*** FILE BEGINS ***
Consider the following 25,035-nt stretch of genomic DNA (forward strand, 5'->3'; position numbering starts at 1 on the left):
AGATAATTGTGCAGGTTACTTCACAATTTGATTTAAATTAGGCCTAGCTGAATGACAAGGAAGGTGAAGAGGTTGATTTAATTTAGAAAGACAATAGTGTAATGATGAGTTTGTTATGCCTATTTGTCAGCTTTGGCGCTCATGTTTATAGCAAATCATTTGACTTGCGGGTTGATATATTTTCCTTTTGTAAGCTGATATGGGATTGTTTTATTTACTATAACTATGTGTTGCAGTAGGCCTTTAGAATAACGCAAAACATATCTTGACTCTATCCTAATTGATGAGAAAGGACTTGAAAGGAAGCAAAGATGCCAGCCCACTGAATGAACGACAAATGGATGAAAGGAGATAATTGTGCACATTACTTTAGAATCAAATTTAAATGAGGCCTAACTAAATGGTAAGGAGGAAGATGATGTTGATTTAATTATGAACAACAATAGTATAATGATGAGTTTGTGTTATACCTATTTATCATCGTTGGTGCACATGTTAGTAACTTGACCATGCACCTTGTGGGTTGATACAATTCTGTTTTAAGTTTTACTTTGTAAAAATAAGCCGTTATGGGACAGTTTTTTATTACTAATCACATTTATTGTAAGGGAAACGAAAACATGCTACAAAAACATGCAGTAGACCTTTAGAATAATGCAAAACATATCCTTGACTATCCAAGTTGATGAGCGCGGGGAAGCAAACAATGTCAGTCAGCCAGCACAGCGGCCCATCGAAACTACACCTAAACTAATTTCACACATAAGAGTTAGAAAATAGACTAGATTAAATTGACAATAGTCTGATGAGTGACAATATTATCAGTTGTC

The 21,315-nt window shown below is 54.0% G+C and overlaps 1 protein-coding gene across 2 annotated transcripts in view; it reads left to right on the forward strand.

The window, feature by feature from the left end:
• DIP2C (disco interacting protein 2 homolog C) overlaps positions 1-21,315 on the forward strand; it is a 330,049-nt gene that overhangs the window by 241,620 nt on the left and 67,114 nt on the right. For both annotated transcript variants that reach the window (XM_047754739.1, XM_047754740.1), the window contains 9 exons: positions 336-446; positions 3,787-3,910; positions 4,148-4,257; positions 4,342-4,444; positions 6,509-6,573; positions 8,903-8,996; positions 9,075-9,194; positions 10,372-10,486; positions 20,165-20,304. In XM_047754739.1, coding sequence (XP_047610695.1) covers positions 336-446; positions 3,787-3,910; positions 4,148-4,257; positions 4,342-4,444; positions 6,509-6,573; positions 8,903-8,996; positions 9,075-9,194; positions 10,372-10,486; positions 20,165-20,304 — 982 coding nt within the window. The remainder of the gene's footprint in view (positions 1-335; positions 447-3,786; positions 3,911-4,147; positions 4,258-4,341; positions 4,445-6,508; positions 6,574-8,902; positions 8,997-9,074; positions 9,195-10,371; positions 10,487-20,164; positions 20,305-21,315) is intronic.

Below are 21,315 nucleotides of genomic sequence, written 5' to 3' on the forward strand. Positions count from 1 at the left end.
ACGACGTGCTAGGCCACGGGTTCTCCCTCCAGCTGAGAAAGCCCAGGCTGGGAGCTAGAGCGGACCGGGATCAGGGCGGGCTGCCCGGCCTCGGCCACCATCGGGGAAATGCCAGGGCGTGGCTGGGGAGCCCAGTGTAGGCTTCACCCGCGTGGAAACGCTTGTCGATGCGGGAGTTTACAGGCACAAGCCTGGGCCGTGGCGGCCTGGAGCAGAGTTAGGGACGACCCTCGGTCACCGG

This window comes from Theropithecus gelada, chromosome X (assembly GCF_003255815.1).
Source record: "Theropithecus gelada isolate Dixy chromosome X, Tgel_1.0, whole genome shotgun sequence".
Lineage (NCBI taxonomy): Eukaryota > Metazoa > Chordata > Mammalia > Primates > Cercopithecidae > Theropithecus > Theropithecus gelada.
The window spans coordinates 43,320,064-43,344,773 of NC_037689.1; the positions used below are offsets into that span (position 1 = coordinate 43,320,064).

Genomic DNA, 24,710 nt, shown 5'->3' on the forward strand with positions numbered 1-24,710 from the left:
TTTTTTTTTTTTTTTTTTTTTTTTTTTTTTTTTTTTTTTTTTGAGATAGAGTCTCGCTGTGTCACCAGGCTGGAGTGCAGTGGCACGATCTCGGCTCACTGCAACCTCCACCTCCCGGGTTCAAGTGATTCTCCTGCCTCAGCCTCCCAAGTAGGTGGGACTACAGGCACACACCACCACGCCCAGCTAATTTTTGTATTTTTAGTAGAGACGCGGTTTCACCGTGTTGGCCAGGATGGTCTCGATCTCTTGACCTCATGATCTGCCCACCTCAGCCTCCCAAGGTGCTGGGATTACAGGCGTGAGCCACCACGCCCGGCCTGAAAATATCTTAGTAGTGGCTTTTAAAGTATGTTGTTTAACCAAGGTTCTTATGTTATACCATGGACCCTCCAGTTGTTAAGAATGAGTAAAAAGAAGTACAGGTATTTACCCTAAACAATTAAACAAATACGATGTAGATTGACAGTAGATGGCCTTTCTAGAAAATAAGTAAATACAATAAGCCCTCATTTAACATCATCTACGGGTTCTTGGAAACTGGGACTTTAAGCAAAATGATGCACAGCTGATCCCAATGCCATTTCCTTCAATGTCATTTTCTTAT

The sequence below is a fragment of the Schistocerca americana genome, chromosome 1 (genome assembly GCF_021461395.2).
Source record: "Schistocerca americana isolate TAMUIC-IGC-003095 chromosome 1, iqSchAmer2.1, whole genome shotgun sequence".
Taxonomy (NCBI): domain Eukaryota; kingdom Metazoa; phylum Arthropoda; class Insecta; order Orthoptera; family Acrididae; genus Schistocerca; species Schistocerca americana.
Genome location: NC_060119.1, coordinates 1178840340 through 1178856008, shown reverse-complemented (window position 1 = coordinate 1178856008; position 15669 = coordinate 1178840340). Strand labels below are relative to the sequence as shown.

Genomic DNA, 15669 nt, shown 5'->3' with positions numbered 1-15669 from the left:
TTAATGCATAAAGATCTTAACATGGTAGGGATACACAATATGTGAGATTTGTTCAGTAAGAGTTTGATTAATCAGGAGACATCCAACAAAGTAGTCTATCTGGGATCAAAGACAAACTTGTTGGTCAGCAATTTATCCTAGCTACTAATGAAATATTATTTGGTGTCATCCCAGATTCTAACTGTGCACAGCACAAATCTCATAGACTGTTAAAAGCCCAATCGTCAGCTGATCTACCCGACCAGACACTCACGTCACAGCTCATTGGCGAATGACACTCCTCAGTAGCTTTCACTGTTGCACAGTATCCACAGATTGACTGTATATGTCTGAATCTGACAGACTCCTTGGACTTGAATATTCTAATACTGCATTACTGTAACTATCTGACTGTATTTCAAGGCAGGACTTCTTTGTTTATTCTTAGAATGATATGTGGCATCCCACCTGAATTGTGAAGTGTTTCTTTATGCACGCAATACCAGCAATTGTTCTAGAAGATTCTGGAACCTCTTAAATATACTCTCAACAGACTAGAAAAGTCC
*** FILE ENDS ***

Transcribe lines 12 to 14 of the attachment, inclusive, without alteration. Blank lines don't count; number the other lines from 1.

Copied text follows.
Genomic DNA, 24,710 nt, shown 5'->3' on the forward strand with positions numbered 1-24,710 from the left:
TTTTTTTTTTTTTTTTTTTTTTTTTTTTTTTTTTTTTTTTTTGAGATAGAGTCTCGCTGTGTCACCAGGCTGGAGTGCAGTGGCACGATCTCGGCTCACTGCAACCTCCACCTCCCGGGTTCAAGTGATTCTCCTGCCTCAGCCTCCCAAGTAGGTGGGACTACAGGCACACACCACCACGCCCAGCTAATTTTTGTATTTTTAGTAGAGACGCGGTTTCACCGTGTTGGCCAGGATGGTCTCGATCTCTTGACCTCATGATCTGCCCACCTCAGCCTCCCAAGGTGCTGGGATTACAGGCGTGAGCCACCACGCCCGGCCTGAAAATATCTTAGTAGTGGCTTTTAAAGTATGTTGTTTAACCAAGGTTCTTATGTTATACCATGGACCCTCCAGTTGTTAAGAATGAGTAAAAAGAAGTACAGGTATTTACCCTAAACAATTAAACAAATACGATGTAGATTGACAGTAGATGGCCTTTCTAGAAAATAAGTAAATACAATAAGCCCTCATTTAACATCATCTACGGGTTCTTGGAAACTGGGACTTTAAGCAAAATGATGCACAGCTGATCCCAATGCCATTTCCTTCAATGTCATTTTCTTAT

The sequence below is a fragment of the Schistocerca americana genome, chromosome 1 (genome assembly GCF_021461395.2).